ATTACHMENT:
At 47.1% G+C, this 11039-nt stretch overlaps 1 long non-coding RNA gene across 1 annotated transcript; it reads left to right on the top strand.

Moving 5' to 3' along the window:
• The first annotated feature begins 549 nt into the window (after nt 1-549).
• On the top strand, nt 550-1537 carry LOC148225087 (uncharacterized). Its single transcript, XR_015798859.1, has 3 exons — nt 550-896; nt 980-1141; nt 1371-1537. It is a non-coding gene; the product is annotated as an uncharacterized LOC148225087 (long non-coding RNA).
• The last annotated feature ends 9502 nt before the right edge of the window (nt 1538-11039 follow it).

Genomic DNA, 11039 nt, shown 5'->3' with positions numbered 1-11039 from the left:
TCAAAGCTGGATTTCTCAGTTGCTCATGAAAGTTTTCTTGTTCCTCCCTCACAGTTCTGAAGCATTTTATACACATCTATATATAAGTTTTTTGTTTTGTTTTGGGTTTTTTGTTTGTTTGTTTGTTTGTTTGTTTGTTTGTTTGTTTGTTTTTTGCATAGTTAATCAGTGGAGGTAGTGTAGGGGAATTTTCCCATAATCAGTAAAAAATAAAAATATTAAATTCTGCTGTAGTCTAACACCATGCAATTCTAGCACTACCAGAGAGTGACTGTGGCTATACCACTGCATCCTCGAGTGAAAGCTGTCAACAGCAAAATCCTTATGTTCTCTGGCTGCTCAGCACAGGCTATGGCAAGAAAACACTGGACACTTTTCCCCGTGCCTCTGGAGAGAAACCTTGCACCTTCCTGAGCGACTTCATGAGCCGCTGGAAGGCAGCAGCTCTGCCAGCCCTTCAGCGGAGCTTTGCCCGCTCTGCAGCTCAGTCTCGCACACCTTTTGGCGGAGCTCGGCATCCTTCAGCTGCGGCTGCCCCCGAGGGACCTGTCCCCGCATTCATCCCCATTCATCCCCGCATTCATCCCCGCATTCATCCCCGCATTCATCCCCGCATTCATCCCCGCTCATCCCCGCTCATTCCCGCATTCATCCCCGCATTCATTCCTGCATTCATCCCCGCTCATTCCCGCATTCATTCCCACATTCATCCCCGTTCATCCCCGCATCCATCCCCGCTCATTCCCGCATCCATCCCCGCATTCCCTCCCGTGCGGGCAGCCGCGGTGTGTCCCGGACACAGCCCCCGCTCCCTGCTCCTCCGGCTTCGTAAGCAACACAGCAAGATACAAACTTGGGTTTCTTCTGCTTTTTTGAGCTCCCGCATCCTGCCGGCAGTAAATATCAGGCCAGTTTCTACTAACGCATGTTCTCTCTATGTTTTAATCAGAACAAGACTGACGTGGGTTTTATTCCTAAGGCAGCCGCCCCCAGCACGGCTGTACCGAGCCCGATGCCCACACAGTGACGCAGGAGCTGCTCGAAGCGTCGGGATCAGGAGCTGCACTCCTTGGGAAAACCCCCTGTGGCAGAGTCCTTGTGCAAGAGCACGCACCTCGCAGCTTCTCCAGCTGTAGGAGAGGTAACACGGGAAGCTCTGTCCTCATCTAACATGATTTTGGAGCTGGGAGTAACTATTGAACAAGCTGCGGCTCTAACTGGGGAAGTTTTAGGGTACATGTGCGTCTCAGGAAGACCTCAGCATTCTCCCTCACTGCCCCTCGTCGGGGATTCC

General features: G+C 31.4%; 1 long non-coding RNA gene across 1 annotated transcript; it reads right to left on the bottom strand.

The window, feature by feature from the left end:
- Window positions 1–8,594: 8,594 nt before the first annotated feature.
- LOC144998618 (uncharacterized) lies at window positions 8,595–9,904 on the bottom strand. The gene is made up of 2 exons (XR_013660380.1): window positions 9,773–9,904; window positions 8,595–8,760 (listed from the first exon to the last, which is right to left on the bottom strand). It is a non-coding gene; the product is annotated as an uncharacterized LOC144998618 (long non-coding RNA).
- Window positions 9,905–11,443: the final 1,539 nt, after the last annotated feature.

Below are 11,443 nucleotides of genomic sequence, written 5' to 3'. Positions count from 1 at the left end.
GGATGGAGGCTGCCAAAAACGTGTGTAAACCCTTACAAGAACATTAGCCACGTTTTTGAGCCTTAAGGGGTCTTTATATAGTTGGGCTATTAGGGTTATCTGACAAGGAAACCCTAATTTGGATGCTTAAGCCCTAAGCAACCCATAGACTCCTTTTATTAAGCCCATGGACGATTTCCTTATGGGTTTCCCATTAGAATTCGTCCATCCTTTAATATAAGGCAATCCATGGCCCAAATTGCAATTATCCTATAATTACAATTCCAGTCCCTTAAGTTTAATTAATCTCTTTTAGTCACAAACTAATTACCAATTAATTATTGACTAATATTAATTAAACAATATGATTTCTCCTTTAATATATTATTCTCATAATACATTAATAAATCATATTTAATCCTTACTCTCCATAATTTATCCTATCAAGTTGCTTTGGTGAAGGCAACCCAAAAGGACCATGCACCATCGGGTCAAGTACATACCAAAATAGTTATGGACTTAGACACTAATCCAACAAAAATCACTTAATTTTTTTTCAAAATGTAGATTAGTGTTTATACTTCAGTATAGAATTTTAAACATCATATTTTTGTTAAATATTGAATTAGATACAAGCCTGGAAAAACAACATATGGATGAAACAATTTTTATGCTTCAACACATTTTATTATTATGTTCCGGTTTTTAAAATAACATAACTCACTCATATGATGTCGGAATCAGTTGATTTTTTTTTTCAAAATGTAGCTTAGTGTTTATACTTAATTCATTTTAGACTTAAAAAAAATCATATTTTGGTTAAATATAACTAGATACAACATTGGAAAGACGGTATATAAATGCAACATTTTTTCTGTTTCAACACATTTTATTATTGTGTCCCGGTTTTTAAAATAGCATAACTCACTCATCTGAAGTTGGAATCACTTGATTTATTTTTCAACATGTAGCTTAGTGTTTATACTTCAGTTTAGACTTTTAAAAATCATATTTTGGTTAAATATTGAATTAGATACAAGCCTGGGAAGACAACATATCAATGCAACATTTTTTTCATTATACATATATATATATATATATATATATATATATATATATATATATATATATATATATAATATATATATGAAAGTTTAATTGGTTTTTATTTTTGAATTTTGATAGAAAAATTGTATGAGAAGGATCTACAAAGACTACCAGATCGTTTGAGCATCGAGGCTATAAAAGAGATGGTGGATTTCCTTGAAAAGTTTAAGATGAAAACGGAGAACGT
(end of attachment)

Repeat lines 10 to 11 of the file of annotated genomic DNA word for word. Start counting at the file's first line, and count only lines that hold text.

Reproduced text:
- Window positions 1–8,594: 8,594 nt before the first annotated feature.
- LOC144998618 (uncharacterized) lies at window positions 8,595–9,904 on the bottom strand. The gene is made up of 2 exons (XR_013660380.1): window positions 9,773–9,904; window positions 8,595–8,760 (listed from the first exon to the last, which is right to left on the bottom strand). It is a non-coding gene; the product is annotated as an uncharacterized LOC144998618 (long non-coding RNA).